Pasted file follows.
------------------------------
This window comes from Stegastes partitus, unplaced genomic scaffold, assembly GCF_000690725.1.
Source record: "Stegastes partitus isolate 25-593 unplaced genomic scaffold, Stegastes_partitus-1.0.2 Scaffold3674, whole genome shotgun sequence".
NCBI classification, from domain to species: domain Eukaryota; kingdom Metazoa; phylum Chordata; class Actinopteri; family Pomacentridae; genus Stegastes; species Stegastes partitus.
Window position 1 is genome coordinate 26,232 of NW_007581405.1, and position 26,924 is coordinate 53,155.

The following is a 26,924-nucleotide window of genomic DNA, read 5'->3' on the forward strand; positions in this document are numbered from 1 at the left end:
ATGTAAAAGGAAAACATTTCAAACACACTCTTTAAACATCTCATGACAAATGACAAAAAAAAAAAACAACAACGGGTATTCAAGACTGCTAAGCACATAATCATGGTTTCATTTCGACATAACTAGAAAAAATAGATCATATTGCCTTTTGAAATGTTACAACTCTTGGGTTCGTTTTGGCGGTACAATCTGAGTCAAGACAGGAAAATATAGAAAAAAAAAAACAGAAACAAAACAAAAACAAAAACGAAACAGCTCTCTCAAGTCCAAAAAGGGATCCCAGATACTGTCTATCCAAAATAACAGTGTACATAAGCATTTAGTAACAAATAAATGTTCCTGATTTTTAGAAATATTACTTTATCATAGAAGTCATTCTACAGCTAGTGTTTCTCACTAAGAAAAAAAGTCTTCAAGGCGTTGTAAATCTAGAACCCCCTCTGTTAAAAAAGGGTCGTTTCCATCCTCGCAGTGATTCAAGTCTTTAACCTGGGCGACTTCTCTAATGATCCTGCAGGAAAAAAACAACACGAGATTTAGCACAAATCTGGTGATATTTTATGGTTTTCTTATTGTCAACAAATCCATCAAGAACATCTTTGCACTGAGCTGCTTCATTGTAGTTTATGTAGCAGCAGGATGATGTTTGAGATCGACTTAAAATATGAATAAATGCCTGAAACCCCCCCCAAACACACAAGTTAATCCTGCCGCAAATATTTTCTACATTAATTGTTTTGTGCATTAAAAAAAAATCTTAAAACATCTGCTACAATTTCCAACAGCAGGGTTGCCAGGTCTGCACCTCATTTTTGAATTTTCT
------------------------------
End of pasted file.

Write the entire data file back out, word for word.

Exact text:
This window comes from Stegastes partitus, unplaced genomic scaffold, assembly GCF_000690725.1.
Source record: "Stegastes partitus isolate 25-593 unplaced genomic scaffold, Stegastes_partitus-1.0.2 Scaffold3674, whole genome shotgun sequence".
NCBI classification, from domain to species: domain Eukaryota; kingdom Metazoa; phylum Chordata; class Actinopteri; family Pomacentridae; genus Stegastes; species Stegastes partitus.
Window position 1 is genome coordinate 26,232 of NW_007581405.1, and position 26,924 is coordinate 53,155.

The following is a 26,924-nucleotide window of genomic DNA, read 5'->3' on the forward strand; positions in this document are numbered from 1 at the left end:
ATGTAAAAGGAAAACATTTCAAACACACTCTTTAAACATCTCATGACAAATGACAAAAAAAAAAAACAACAACGGGTATTCAAGACTGCTAAGCACATAATCATGGTTTCATTTCGACATAACTAGAAAAAATAGATCATATTGCCTTTTGAAATGTTACAACTCTTGGGTTCGTTTTGGCGGTACAATCTGAGTCAAGACAGGAAAATATAGAAAAAAAAAAACAGAAACAAAACAAAAACAAAAACGAAACAGCTCTCTCAAGTCCAAAAAGGGATCCCAGATACTGTCTATCCAAAATAACAGTGTACATAAGCATTTAGTAACAAATAAATGTTCCTGATTTTTAGAAATATTACTTTATCATAGAAGTCATTCTACAGCTAGTGTTTCTCACTAAGAAAAAAAGTCTTCAAGGCGTTGTAAATCTAGAACCCCCTCTGTTAAAAAAGGGTCGTTTCCATCCTCGCAGTGATTCAAGTCTTTAACCTGGGCGACTTCTCTAATGATCCTGCAGGAAAAAAACAACACGAGATTTAGCACAAATCTGGTGATATTTTATGGTTTTCTTATTGTCAACAAATCCATCAAGAACATCTTTGCACTGAGCTGCTTCATTGTAGTTTATGTAGCAGCAGGATGATGTTTGAGATCGACTTAAAATATGAATAAATGCCTGAAACCCCCCCCAAACACACAAGTTAATCCTGCCGCAAATATTTTCTACATTAATTGTTTTGTGCATTAAAAAAAAATCTTAAAACATCTGCTACAATTTCCAACAGCAGGGTTGCCAGGTCTGCACCTCATTTTTGAATTTTCT